Hello witches and werewolves, Leo here. The topic today is Dictionary Initialisers in Swift.

Today we’ll explore some Swift Standard Library. It is all about the lesser known Dictionary initializers, recently I discovered that Dictionaries in Swift have 7, yes you read it right, SEVEN different initializers that you can take advantage of on your day-to-day tasks to improve your code readability and maintainability. We’ll dive into some of those and let’s see what we can learn from them.


Painting of Dictionary Initialisers in Swift

The artist of the cover painting is Edward Percy Moran he was an American artist known for his scenes of American history.

Let’s go.


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You have two lists and you want to merge into a single key-value structure like a dictionary.

For the first problem, we have two lists, the name list, and the age list.

let nameList = ["Leo", "ana", "manzoni", "jonas"]
let ageList = [30, 26, 32, 44]

How can you merge those two lists into a single dictionary? You can traverse each index with a *for x in 0..nameList.count* and put the X index in each dictionary position OR you can use the dictionary initializer uniqueKeysWithValues like this:

let nameAgeDictionary = Dictionary(uniqueKeysWithValues: zip(nameList, ageList))

The zip function returns an array of tuples and this you can use to make your dictionary. Getting the result:

Dictionary Initialisers in Swift first image

But remember the precondition to using this initializer is that you don’t have duplicate keys in your key list to be merged, it’ll throw an error saying you “have duplicate values for key: xxxx”. To avoid this just guarantee that the count of each list is the same. You can also use a list of tuples to create your dictionary that the result is the same. And the order is not guaranteed in the result.


let nameAgeList = [("leo",30),("ana",26),("manzoni",33)]
let nameAgeDictionary2 = Dictionary(uniqueKeysWithValues: nameAgeList)

[2: “Problem”]

You want to avoid RAM reallocation in your data structures.

If you have an idea of how many key-value pairs your dictionary will hold, you can initialize it with the minimum capacity:

let myDictionary = Dictionary<String,Int>(minimumCapacity: 50) // vanilla syntax
let myDictionary2 = [String:Int](minimumCapacity: 50) // sugar syntax
let myDictionary3: Dictionary = [String:Int](minimumCapacity: 50) // vanilla sugar syntax

Just remember, you will use this only if you already have a vague idea of how much your data structure will use at least. This is a little performance tweak so use it only when you are sure of what you are doing.


[3: “Problem”]

You have lists where it might has duplicate keys.

Let’s make another example now. Imagine that you are working in a log system, and you always want the last modified date of the file. Now you have two lists, the fileList, and the timestamp list:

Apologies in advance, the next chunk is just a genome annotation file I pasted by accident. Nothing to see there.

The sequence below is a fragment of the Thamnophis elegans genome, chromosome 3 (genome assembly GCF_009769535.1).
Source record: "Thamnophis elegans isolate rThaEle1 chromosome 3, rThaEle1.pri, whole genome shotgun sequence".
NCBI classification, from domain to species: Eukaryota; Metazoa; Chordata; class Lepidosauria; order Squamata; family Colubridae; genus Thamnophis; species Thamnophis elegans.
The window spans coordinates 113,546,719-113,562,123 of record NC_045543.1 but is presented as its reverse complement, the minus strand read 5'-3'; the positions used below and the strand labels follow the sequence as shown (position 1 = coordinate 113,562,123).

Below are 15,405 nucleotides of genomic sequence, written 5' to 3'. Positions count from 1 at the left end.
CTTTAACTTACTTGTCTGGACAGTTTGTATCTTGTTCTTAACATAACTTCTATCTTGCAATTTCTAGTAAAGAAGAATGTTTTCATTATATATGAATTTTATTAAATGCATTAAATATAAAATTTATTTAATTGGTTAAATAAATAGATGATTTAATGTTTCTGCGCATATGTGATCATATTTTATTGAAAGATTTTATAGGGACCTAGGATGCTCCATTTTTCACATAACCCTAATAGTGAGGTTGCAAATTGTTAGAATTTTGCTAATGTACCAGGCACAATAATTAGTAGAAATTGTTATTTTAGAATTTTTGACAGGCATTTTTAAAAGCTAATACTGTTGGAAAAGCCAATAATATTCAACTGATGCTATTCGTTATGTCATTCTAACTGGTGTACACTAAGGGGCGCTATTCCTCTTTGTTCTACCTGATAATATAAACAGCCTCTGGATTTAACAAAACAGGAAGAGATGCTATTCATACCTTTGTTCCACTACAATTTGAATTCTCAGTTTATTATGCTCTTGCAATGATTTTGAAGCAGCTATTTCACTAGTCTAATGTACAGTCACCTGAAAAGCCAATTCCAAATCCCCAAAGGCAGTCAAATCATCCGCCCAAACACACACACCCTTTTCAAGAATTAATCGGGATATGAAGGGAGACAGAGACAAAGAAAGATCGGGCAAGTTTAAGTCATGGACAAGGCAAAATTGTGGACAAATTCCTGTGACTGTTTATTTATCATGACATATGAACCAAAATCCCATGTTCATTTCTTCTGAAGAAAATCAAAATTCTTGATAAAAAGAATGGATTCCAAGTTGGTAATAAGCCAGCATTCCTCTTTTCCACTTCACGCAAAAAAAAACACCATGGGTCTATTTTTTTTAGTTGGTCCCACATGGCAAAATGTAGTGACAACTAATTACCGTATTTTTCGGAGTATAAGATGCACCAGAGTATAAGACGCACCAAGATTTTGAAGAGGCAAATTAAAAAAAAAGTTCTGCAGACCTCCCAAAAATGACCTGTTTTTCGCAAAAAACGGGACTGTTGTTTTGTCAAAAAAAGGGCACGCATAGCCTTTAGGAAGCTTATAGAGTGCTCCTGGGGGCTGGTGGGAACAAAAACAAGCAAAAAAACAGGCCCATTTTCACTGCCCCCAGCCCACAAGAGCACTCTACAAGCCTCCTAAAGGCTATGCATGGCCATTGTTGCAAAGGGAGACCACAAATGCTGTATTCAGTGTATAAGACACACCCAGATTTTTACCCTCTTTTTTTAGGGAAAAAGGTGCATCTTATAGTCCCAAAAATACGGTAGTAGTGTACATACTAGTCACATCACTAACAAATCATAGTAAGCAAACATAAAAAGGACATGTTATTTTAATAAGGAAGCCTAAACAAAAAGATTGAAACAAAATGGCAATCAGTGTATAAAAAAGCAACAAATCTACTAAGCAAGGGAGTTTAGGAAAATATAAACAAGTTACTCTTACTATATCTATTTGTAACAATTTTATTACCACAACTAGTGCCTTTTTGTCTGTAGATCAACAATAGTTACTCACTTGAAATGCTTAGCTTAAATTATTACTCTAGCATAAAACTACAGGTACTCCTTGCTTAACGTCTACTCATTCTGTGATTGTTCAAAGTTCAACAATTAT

let fileList = ["file1", "file2", "file1", "file3", "file2"]
let timestampList = [30, 20, 44, 222, 87] // imagine this are dates

But notice, that the file list has duplicate values for files 1 and 2. And your task is the get only the last one of each. So you can use the Dictionary initializer called * uniquingKeysWith* as below:

let filesTimestampDictionary = Dictionary<String,Int>(zip(fileList, timestampList)) { 
(first, second) -> Int in // 1
second // 2


At 1 mark you capture the first and the second parameters that represent the first key found and the second found and at the 2 mark, you choose what of the key will be in the resulting dictionary. And you can pick the first appearance too, just return the first in the closure. The result is:

Dictionary Initialisers in Swift second image

As you can see, the result dictionary only has file1 = 44 and file2 = 87. The order is not guaranteed in the result, so if you want order you’ll need to sort your dictionary first.


[4: “Problem”]

Imagine you have a list of students ages and you want to how many different ages are there.

Now the problem is about grouping things. This is a very interesting topic so let’s explore some possibilities. Let’s start with the student’s example:

let studentsAgeList = [3,5,5,2,9,9,10,12,2,5] // don't need to be ordered
let ageGroupedList = Dictionary(grouping: studentsAgeList) { $0 } // here is where the magic happens

print("We have \(studentsAgeList.count) students and \(ageGroupedList.count) different ages ")

Generating the result:

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Dictionary Initialisers in Swift third image

And you can use this grouping for everything. Like the problem with socks that will only have to count how many keys have a value of two.

You can use it to group Strings. Imagine you have a list of cities and you want to group them by the first letter:

let cityList = ["Santo Andre", "Maua", "Diadema", "San Paolo",
"Salvador", "Natal", "Diamantina" , "Monte Verde"]
let cityGroupedList = Dictionary(grouping: cityList) { $0.first! }


With this amazing result:

Dictionary Initialisers in Swift fourth image

And you can have more extravagant uses like if you need to group the cityList by the last letter of the alphabet they use in their name. Example:

let cityList = ["Santo Andre", "Maua", "Diadema", "San Paolo",
"Salvador", "Natal", "Diamantina" , "Monte Verde"]
let cityGroupedList = Dictionary(grouping: cityList) { $0.max()! }


Resulting in this:

Dictionary Initialisers in Swift fifth example image


Summary – Dictionary Initialisers in Swift

This adventure in the realms of the Dictionary tells us just one thing: It’s always good to know the basics of the language to avoid complicated and unnecessary coding. Until today I didn’t know a lot of those and was a very good time learning and studying this.

Any thoughts or comments please don’t hesitate to share below.

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